It is discrimination, plain and simple. At the Kronos Longevity Research Institute (KLRI) there are two hormone trials going on; one for women and one for men.
One clinical trial uses pure, bio-identical hormones and levels are checked to make sure they are raised to normal and in the other clinical trial the source of the hormones is horse excrement and no hormone levels are checked or adjusted to normal levels.
Guess which trial is for men and which is for women? You guessed it. The clinical trial for men used pure, bio-identical hormone gel which was rubbed onto the skin. Included in the men's clinical trial were scheduled blood tests to make sure the hormone levels were in the normal adult range and the dose was adjusted as needed.
And the clinical trial for women? Some of the 720 recruited women got pills condensed down from horse excrement (urine) and the rest of the women got pure, bio-identical hormones in a skin patch. Unfortunately, this patch contained so little hormone that it was impossible to ever reach normal adult levels. None of the 720 recruited women received any hormone testing to make sure adult levels were reached so there was no dose adjustment like in the men's trial. All of the women in the KEEPS study started with abnormal levels of hormones and continued to have abnormal levels of hormones with both hormone regimens, from the patch and from the pills condensed from horse excrement. This fact is covered up by not doing any hormone testing before or after the trial started.
The results from the KEEPS trial are predictable. There will be no harm from the pure, bio-identical hormone group because the body knows what to do with bio-identical estradiol and will put it to good use. Imagine how much better the health of the recruited women would be if actual adult levels were achieved.
There will be harm in the group given the horse excrement because the body knows what is foreign and will always try and protect itself from it. This group of women will have side-effects, like increased triglycerides, increased risk of blood clots, and reduced thyroid hormone availability. The significant reduction in availability of all androgens, including testosterone, is a side-effect of the body trying to cope with the stronger estrogens from a 2000 pound animal now circulating in a 150 pound woman.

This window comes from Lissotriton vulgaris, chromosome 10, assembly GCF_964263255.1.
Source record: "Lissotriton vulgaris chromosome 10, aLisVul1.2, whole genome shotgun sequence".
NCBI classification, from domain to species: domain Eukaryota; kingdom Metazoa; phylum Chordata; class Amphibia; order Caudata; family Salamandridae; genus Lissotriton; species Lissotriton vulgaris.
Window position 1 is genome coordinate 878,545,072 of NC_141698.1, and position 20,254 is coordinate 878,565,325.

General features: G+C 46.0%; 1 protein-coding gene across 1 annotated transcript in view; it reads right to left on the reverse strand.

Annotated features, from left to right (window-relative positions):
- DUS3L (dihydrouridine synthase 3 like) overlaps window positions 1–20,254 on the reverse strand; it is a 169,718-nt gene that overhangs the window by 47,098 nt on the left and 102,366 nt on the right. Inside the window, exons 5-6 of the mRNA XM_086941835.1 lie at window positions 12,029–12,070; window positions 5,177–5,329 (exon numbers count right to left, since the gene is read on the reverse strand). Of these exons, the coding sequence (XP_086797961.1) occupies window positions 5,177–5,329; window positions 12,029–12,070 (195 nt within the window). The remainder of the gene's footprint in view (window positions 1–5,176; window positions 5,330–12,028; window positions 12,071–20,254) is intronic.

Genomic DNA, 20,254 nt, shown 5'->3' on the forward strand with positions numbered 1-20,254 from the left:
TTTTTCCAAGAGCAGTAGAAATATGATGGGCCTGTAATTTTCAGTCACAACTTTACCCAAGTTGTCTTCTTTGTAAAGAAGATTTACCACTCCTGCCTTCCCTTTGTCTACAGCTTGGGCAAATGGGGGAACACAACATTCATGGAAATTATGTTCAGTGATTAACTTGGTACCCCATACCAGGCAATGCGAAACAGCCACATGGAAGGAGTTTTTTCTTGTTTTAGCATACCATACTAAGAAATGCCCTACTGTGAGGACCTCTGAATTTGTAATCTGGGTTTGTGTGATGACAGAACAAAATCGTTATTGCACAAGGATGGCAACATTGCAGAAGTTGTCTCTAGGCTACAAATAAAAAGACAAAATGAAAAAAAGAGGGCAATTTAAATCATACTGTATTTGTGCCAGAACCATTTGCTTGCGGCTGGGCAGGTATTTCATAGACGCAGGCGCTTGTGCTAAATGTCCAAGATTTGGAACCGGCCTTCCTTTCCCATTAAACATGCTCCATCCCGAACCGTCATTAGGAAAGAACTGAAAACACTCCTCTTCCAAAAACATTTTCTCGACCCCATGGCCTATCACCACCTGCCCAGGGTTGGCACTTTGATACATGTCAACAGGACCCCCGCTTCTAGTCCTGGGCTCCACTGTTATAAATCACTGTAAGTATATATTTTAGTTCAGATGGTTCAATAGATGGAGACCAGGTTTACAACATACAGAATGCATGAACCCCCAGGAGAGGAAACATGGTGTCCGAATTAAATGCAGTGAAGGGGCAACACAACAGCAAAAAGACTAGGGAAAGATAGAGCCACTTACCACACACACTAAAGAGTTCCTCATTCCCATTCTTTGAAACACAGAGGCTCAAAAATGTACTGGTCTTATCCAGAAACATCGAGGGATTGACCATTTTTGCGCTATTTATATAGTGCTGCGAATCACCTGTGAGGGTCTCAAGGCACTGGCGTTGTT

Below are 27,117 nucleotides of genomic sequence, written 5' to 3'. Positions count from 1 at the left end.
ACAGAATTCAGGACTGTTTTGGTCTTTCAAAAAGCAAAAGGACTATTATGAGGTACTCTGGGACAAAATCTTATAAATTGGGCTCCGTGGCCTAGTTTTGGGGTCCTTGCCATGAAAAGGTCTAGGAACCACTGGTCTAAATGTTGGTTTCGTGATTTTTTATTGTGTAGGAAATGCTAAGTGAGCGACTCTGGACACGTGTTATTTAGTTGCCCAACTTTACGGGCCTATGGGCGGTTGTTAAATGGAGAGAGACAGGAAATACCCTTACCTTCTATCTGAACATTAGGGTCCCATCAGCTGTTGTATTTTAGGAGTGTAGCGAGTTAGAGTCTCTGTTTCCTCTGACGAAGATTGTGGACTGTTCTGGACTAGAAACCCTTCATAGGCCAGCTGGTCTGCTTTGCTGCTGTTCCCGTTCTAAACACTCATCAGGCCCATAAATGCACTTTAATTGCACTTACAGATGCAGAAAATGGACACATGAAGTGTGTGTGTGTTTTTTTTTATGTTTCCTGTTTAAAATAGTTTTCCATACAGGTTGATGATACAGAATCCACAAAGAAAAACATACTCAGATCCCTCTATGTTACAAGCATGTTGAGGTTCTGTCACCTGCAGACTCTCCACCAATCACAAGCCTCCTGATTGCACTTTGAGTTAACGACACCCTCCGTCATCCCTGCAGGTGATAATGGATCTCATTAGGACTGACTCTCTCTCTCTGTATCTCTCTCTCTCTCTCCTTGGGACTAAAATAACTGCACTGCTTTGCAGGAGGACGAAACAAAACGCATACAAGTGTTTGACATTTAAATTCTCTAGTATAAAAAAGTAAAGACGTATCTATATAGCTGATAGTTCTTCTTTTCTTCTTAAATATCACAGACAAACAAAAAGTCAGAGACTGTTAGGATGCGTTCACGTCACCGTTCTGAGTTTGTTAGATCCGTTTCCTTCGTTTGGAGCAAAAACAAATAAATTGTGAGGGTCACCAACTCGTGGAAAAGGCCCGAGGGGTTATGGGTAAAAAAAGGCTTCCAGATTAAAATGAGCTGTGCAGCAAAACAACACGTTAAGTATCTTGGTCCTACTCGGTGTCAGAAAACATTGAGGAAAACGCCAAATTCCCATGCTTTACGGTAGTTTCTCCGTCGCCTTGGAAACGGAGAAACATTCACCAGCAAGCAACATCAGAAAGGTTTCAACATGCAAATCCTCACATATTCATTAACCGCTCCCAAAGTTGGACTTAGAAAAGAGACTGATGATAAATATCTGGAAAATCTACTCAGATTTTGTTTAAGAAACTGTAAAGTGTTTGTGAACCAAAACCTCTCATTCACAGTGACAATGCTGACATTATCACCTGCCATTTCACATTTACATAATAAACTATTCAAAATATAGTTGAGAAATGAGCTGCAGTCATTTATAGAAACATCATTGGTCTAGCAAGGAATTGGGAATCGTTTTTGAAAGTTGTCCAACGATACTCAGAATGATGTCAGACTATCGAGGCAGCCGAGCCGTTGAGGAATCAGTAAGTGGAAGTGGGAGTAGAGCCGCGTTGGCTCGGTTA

There is no excuse for this kind of discrimination and deception. The principle investigator, S. Mitch Hartman, MD, has a strong background in the study of hormones in both women and men. He should have known that if he was going to recruit women with the promise of menopausal hormone therapy then he should have followed through on that promise. Every woman in the clinical trial was recruited with a promise to use menopausal hormone therapy which created an expectation that all of the ovarian hormones would be brought up to normal levels. Clearly, this promise wasn't kept and it was not the intent of this trial to bring hormone levels up to normal because no testing was done on any of the recruited women to verify adult levels were achieved and no provisions were made to adjust any dosages. Further, using a non bio-identical product ensures side effects because the body has to protect itself from foreign (pregnant horse) hormones.
Dr. Hartman is the director of the Kronos Longevity Research Institute and advertises on his website that KLRI is a not-for-profit 501 (c) (3) organization that conducts state-of-the-art clinical translational research on the prevention of age-related diseases and the extension of healthier human life.
State of the art? Collecting urine from horses with a bag strapped between their legs all day long? Denying these pregnant horses water so their urine is more concentrated to make it easier to condense the urine into pills? Chaining these pregnant horses into very small stalls for 6 months straight during their pregnancy so they can't move very much to lessen the chance of dropping urine from the collection bags? This is how hormones were produced nearly 100 years ago. Dr. Hartman, is this state of the art clinical translational research and state of the art in medical technology?
Not for women, it isn't. This is just the tip of the iceberg for the KEEPS study. More to come in part 2.